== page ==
An understanding of the mechanisms of action of cysticidal medications may lead to development and use of safer and more effective drugs or drug combinations. Oxfendazole, a drug that has been shown to be particularly useful in the treatment of cysticercosis in swine,24 and other potentially anticysticidal drugs should be evaluated in humans. Operationally, the methods of the trial by Garcia et al. can serve for initial comparison to optimize therapy.7
The use of anti-inflammatory agents in cysticercosis has not been systemically studied, even though most experts favor the effectiveness of corticosteroids to one degree or another.4 If indeed seizures are associated with degenerating cysts and its associated inflammatory responses, then future research should address ways to prevent or minimize these inflammatory responses. These include studies specifically designed to understand 1) how the parasite remains viable and why there is no effective immune response; 2) what mechanisms are involved in initiation of the host immune response; 3) characterization of the immune response; 4) which aspects of the host response are involved in pathogenesis and which lead to parasite clearance; and 5) appropriate and safe methods to control inflammation associated with treatment-induced and naturally degenerating cysts.
Finally, studies need to address if and how treatment of viable cysts can lead to a decrease in epilepsy or seizures that is present in chronic cysticercosis, a later stage usually defined by the presence of dead calcified cysts. Recent studies indicate that most of the morbidity in NCC occurs in chronic cysticercosis. Studies also need to address the evolution and natural history of chronic cysticercosis and interventions to prevent and treat epilepsy associated with chronic disease.
A single degenerating cyst is the most frequent finding associated with NCC in the Indian subcontinent25 and is common in other regions as well. Degenerating cysts are usually associated with seizures because these cysts incite a granulomatous inflammatory response by the host. MRI of these lesions shows varying degrees of enhancement and edema, and histologic examination of these as well as nodular enhancing lesions (a more advanced stage of degeneration) invariably shows acute and or chronic granulomatous inflammation.26-29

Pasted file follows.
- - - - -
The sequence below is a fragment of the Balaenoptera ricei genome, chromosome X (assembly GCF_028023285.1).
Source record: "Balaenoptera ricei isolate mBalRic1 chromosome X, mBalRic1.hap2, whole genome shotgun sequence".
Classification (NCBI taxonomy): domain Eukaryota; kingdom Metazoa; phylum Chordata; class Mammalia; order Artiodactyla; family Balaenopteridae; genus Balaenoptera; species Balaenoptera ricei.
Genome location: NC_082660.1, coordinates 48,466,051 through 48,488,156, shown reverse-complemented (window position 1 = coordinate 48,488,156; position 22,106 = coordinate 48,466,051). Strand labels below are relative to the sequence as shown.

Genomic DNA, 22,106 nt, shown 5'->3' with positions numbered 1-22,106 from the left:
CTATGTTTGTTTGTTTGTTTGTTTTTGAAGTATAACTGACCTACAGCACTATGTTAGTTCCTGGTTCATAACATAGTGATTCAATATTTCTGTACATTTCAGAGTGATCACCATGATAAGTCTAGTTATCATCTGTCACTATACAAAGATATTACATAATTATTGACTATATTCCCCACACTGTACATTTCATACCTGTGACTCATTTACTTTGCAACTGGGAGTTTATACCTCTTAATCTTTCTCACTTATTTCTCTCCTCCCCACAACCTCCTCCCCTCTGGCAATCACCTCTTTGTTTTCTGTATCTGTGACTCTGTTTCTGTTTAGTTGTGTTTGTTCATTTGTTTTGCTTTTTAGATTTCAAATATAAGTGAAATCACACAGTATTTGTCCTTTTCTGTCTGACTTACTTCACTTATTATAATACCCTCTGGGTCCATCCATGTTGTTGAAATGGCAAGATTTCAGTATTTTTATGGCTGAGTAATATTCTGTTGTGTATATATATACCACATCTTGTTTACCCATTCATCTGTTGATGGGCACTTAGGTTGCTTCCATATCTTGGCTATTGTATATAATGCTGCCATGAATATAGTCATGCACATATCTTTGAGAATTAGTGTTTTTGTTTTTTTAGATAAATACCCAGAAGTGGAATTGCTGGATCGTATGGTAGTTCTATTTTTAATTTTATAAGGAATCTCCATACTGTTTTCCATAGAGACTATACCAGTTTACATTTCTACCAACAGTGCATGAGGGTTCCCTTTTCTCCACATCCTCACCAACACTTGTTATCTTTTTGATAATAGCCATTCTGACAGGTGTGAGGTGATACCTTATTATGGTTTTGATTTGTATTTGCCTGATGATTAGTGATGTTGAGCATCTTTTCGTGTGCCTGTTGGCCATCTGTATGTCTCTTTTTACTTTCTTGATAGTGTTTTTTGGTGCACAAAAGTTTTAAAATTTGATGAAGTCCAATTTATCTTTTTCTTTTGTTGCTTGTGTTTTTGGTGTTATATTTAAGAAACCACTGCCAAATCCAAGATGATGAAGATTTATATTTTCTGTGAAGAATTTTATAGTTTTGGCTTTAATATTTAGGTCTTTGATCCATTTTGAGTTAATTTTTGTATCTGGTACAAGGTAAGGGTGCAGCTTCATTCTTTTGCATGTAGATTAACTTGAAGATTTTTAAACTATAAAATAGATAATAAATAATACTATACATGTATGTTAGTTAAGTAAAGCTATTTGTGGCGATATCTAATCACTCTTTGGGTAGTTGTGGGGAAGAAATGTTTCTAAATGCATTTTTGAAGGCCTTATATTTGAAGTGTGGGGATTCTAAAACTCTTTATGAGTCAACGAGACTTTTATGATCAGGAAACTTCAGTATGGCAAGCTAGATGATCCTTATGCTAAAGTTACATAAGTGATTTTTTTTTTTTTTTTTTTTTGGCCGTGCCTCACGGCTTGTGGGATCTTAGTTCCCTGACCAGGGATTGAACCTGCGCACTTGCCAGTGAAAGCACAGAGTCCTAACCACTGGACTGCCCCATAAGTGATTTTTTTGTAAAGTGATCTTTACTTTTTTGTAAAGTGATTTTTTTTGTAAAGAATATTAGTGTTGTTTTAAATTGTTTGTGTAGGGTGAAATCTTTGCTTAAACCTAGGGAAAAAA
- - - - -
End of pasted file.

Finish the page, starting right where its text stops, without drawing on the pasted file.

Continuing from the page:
This type of presentation is the best studied of the clinical forms of NCC. Overall, there is a favorable prognosis. The effectiveness of antiparasitic treatments in this type of presentation has been variable. However, the most rigorous double-blinded randomized treatment trial showed an initial increase in seizures followed by a significant clinical benefit of anthelmintic treatment compared to antiseizure medication over the subsequent 2 years of evaluation.15,30 A nonblinded follow-up evaluation of treated and nontreated subjects showed an equalization of seizure frequency and an overall good prognosis in both groups.15 As mentioned earlier, reanalysis of treatment trials of enhancing lesions30-33 by meta-analysis showed an overall benefit of treatment.14 A potential reason for differences in individual study results is the heterogeneity of morphology of single enhancing lesions (SELs). Some SELs have a cystic or vesicular appearance, whereas others appear nodular or solid. Prior studies did not usually distinguish between these polar types of SELs. The cystic stage likely represents an early or nonresolving cyst in contrast to the solid nodular lesions that represent a more advanced state of degeneration and resolution. The former has been shown to resolve with anthelmintic treatment.26 Treatment trials comparing fully degenerated vs still cystic lesions may show more benefit of antiparasitic treatment in these selected patients. A recently published randomized trial comparing 14 days of prednisolone in the absence of anthelmintic therapy with placebo documented a decrease in seizure frequency in favor of prednisolone.34 However, another randomized open label trial found that prednisolone was significantly inferior in decreasing seizures compared with albendazole and prednisolone.18 Although treatment with albendazole and prednisolone may be superior to corticosteroid use alone, the former study34 is the best available information that judicious use of antiinflammatory agents are beneficial in decreasing seizures.34,35
Although the long-term prognosis of these patients is relatively good with about 85% remaining seizure-free a mean of 65 months, in the absence of AEDs, 15% have recurrent seizures. Risk factors for recurrence are two or more seizures, breakthrough seizures, and residual calcification16 or other lesions.15-18
SEL is one variety of NCC that is ideal for study because the natural history is well described and its involution unaltered by the potential modifying influences of additional parenchymal or extraparenchymal lesions. Given their frequency, measures to prevent the development of calcifications and chronic epilepsy are important. Last, although the follow-up and prognosis are known for about 5 years, this is a relatively short time in the life of these patients.